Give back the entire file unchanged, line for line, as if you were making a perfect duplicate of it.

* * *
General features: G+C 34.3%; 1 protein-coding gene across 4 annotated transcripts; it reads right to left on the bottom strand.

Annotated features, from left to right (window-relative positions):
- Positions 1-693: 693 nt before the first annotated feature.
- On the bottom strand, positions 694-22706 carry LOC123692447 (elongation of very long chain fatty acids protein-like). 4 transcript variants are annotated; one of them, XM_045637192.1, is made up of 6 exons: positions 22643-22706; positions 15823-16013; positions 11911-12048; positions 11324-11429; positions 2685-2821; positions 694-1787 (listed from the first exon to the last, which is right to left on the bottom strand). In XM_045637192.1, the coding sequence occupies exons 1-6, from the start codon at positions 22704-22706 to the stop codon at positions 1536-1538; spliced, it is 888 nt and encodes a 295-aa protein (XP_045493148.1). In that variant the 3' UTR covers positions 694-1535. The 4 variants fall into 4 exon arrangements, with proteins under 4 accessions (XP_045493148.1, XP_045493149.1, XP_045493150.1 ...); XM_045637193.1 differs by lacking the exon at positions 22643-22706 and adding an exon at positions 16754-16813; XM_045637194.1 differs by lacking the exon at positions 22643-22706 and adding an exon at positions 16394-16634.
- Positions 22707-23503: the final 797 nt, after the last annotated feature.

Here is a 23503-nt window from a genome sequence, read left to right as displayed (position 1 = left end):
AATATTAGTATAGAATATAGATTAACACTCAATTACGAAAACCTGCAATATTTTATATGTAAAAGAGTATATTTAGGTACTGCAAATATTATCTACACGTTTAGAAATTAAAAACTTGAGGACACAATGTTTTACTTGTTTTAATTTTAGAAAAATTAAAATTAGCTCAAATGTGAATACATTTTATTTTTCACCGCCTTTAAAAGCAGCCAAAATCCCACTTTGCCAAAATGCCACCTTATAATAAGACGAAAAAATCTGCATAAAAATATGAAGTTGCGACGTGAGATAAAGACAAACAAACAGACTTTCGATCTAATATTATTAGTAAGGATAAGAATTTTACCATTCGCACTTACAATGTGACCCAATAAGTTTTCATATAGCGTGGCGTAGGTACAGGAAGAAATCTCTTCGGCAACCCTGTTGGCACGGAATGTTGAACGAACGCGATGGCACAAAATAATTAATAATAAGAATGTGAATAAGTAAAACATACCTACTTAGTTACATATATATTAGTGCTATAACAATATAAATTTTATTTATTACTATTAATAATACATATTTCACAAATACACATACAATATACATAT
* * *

General features: G+C 34.3%; 1 protein-coding gene across 4 annotated transcripts; it reads right to left on the bottom strand.

Annotated features, from left to right (window-relative positions):
- Positions 1-693: 693 nt before the first annotated feature.
- On the bottom strand, positions 694-22706 carry LOC123692447 (elongation of very long chain fatty acids protein-like). 4 transcript variants are annotated; one of them, XM_045637192.1, is made up of 6 exons: positions 22643-22706; positions 15823-16013; positions 11911-12048; positions 11324-11429; positions 2685-2821; positions 694-1787 (listed from the first exon to the last, which is right to left on the bottom strand). In XM_045637192.1, the coding sequence occupies exons 1-6, from the start codon at positions 22704-22706 to the stop codon at positions 1536-1538; spliced, it is 888 nt and encodes a 295-aa protein (XP_045493148.1). In that variant the 3' UTR covers positions 694-1535. The 4 variants fall into 4 exon arrangements, with proteins under 4 accessions (XP_045493148.1, XP_045493149.1, XP_045493150.1 ...); XM_045637193.1 differs by lacking the exon at positions 22643-22706 and adding an exon at positions 16754-16813; XM_045637194.1 differs by lacking the exon at positions 22643-22706 and adding an exon at positions 16394-16634.
- Positions 22707-23503: the final 797 nt, after the last annotated feature.

Here is a 23503-nt window from a genome sequence, read left to right as displayed (position 1 = left end):
AATATTAGTATAGAATATAGATTAACACTCAATTACGAAAACCTGCAATATTTTATATGTAAAAGAGTATATTTAGGTACTGCAAATATTATCTACACGTTTAGAAATTAAAAACTTGAGGACACAATGTTTTACTTGTTTTAATTTTAGAAAAATTAAAATTAGCTCAAATGTGAATACATTTTATTTTTCACCGCCTTTAAAAGCAGCCAAAATCCCACTTTGCCAAAATGCCACCTTATAATAAGACGAAAAAATCTGCATAAAAATATGAAGTTGCGACGTGAGATAAAGACAAACAAACAGACTTTCGATCTAATATTATTAGTAAGGATAAGAATTTTACCATTCGCACTTACAATGTGACCCAATAAGTTTTCATATAGCGTGGCGTAGGTACAGGAAGAAATCTCTTCGGCAACCCTGTTGGCACGGAATGTTGAACGAACGCGATGGCACAAAATAATTAATAATAAGAATGTGAATAAGTAAAACATACCTACTTAGTTACATATATATTAGTGCTATAACAATATAAATTTTATTTATTACTATTAATAATACATATTTCACAAATACACATACAATATACATAT